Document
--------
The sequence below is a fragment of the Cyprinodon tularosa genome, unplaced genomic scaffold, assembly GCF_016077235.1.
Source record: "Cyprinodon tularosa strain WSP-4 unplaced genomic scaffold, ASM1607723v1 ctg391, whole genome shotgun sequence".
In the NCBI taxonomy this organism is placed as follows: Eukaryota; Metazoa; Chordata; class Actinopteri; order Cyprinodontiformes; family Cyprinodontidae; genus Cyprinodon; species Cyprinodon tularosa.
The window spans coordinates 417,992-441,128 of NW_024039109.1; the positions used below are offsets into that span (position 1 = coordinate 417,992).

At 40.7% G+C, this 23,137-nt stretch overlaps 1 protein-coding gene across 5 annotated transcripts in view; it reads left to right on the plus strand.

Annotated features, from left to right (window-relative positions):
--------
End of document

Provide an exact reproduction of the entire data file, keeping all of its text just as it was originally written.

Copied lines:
The sequence below is a fragment of the Cyprinodon tularosa genome, unplaced genomic scaffold, assembly GCF_016077235.1.
Source record: "Cyprinodon tularosa strain WSP-4 unplaced genomic scaffold, ASM1607723v1 ctg391, whole genome shotgun sequence".
In the NCBI taxonomy this organism is placed as follows: Eukaryota; Metazoa; Chordata; class Actinopteri; order Cyprinodontiformes; family Cyprinodontidae; genus Cyprinodon; species Cyprinodon tularosa.
The window spans coordinates 417,992-441,128 of NW_024039109.1; the positions used below are offsets into that span (position 1 = coordinate 417,992).

At 40.7% G+C, this 23,137-nt stretch overlaps 1 protein-coding gene across 5 annotated transcripts in view; it reads left to right on the plus strand.

Annotated features, from left to right (window-relative positions):